Coal Storage Brindisi

Enel's domes in Brindisi are the largest timber structures in Europe, with a span of 143 meters each. These geodesic domes proved to be the most efficient canopy compared to steel and aluminum: they combine minimal material use with maximum construction speed.

Project description
The domes in Brindisi serve as coal storage for energy company Enel. The 40-meter-high domes each stand on 40 six-meter-high concrete columns. A steel tension ring prevents them from giving way under the weight of the roof.

The geodesic domes, designed by consultancy firm Lüning, have a spatial structure of triangles that allows ultra-light construction of very large spans. Here, optimal use is made of the shape of the structure. Brindisi's domes consist of 310 triangles. This primary structure supports a secondary structure of purlins on which the roof panels rest.

Figure 1: Dorne Enel Brindisi, Italy

Figure 2: Conveyer belt towards the dome

The structure
The laminated main girders have a height of only 1330 millimeters. The width and material quality varies and depends on the occurring forces. Most of the beams that make up the dome have a thickness of 180 millimeters and strength class GL28C. In specific locations with higher normal forces, widths of up to 220 millimeters have been applied in strength class GL32H. As the span of the secondary purlins varies, the dimensions of the purlins also vary. The purlin with the smallest span has a dimension of 100 by 240 millimeters, the largest is 100 by 650 millimeters, implemented in strength class GL28C. The roof slab is constructed in CLT with a thickness of 60 millimeters.

At the top of each dome is a three-meter-high pentagonal roof structure (diameter 11 meters) with vertical openings for aeration. Fresh air is also able to enter the structure between the concrete columns. Additionally, each dome includes an opening for the conveyor belt. Forces concentrations at these openings are absorbed with a steel frame.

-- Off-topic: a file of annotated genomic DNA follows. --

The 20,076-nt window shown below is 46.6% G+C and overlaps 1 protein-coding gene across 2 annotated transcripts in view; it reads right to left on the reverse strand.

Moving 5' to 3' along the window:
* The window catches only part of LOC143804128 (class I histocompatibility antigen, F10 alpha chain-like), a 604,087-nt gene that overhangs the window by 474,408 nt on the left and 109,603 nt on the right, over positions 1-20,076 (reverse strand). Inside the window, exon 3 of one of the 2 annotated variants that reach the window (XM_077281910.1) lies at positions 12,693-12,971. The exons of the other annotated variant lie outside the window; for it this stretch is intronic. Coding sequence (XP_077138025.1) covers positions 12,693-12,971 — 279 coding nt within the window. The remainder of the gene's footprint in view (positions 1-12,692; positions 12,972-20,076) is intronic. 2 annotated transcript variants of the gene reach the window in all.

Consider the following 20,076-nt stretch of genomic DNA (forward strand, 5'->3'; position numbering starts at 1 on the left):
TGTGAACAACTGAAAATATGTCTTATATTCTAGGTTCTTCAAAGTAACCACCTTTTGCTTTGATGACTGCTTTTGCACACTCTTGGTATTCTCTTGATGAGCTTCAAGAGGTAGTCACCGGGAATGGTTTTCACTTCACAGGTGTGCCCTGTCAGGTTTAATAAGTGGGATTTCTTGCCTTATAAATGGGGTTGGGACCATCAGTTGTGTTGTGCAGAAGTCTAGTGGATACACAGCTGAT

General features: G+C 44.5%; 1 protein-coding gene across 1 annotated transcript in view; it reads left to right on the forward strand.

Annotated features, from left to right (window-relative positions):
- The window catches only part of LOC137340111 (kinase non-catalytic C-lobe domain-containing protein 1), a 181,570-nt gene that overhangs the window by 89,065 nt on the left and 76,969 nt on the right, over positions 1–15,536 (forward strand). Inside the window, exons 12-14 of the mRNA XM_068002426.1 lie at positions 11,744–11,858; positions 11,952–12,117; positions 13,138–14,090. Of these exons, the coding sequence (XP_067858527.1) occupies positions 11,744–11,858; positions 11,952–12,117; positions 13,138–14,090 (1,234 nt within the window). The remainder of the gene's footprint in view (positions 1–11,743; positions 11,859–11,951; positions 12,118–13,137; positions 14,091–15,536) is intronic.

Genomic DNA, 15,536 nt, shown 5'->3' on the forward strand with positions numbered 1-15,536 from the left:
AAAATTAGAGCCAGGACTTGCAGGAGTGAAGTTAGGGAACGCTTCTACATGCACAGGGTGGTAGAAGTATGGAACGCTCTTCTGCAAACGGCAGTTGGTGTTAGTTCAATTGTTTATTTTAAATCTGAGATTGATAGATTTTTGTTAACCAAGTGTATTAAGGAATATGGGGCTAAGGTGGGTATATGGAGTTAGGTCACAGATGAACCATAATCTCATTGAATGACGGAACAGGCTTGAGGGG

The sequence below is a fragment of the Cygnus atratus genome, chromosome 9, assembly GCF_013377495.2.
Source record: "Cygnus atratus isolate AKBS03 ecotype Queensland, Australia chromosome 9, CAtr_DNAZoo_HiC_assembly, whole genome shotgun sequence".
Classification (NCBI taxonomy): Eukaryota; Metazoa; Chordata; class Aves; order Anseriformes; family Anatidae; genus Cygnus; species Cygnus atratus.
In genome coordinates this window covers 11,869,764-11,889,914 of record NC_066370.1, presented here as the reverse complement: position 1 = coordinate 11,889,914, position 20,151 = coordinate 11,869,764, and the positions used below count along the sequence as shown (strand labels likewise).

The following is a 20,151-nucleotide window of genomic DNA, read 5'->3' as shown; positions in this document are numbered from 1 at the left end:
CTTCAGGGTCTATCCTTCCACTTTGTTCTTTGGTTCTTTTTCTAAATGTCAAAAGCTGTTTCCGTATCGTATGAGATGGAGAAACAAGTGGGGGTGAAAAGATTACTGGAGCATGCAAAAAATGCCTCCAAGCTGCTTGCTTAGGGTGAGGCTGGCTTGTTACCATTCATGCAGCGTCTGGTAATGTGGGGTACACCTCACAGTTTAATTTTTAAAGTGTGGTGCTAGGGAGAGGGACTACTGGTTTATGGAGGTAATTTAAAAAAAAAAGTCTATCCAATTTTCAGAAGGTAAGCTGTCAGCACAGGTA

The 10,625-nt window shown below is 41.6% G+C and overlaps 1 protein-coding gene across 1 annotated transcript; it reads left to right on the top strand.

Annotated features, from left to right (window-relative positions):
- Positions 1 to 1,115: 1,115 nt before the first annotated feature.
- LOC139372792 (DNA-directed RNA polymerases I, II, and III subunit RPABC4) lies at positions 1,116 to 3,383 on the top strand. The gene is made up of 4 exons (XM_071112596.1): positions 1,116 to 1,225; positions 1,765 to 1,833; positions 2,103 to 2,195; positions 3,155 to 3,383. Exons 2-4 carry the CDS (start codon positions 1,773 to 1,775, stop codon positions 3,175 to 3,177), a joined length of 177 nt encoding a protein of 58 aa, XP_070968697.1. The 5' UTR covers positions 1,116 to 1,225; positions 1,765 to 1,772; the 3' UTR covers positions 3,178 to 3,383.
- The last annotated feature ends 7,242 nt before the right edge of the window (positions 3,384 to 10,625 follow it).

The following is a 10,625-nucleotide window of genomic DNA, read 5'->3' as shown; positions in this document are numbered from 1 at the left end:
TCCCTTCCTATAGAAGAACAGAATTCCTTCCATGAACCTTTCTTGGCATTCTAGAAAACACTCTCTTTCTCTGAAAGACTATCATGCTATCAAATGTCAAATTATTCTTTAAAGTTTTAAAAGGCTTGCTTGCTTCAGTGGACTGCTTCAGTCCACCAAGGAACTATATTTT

The influence of wind
Geodesic domes have a special spatial shape, which allows light construction. To correctly dimension the structure and cladding, several wind pressure tests were carried out during the design of this project. Especially important is the mutual influence of the domes. A large object can increase wind pressures, especially wind suction on nearby structures. This is caused by the fact that the object in question can push up the wind and turbulent whirls are released. To properly account for these effects, extensive wind tunnel research has been carried out. This study, which also included surrounding buildings, showed that due to the mutual influence, almost 15% higher suction peaks could occur compared to a single freestanding dome.

Figure 3: Dome Enel Brindisi, Italy

The results of the wind tunnel study with the increased wind suction were incorporated into the main calculations of the timber structure. This led to several adjustments compared to calculations based on the (Italian) wind standards. 

Unique to the system developed by consultancy firm Lüning is the element connecting the dome bars. This connector makes it possible to mount the dome using the free extension method. This means that no temporary support structures are required for mounting. The dome can be built up ring by ring. This significantly shortened the construction time, and partly because of this, the wooden variant was cheaper than competing systems in aluminum and steel. 

Construction time was further reduced by pre-assembling the roof skin on the ground. The purlins, roof panels, and roof trim were assembled at ground level into single elements. These elements allowed the primary triangles to be completely sealed in one go. This approach meant that working at height could be kept to a minimum. 

Thus, Brindisi's timber domes combine maximum span with minimum material use and construction time.

Figure 4: Dome Enel Brindisi, Italy

Figure 5: Mounting sequence dome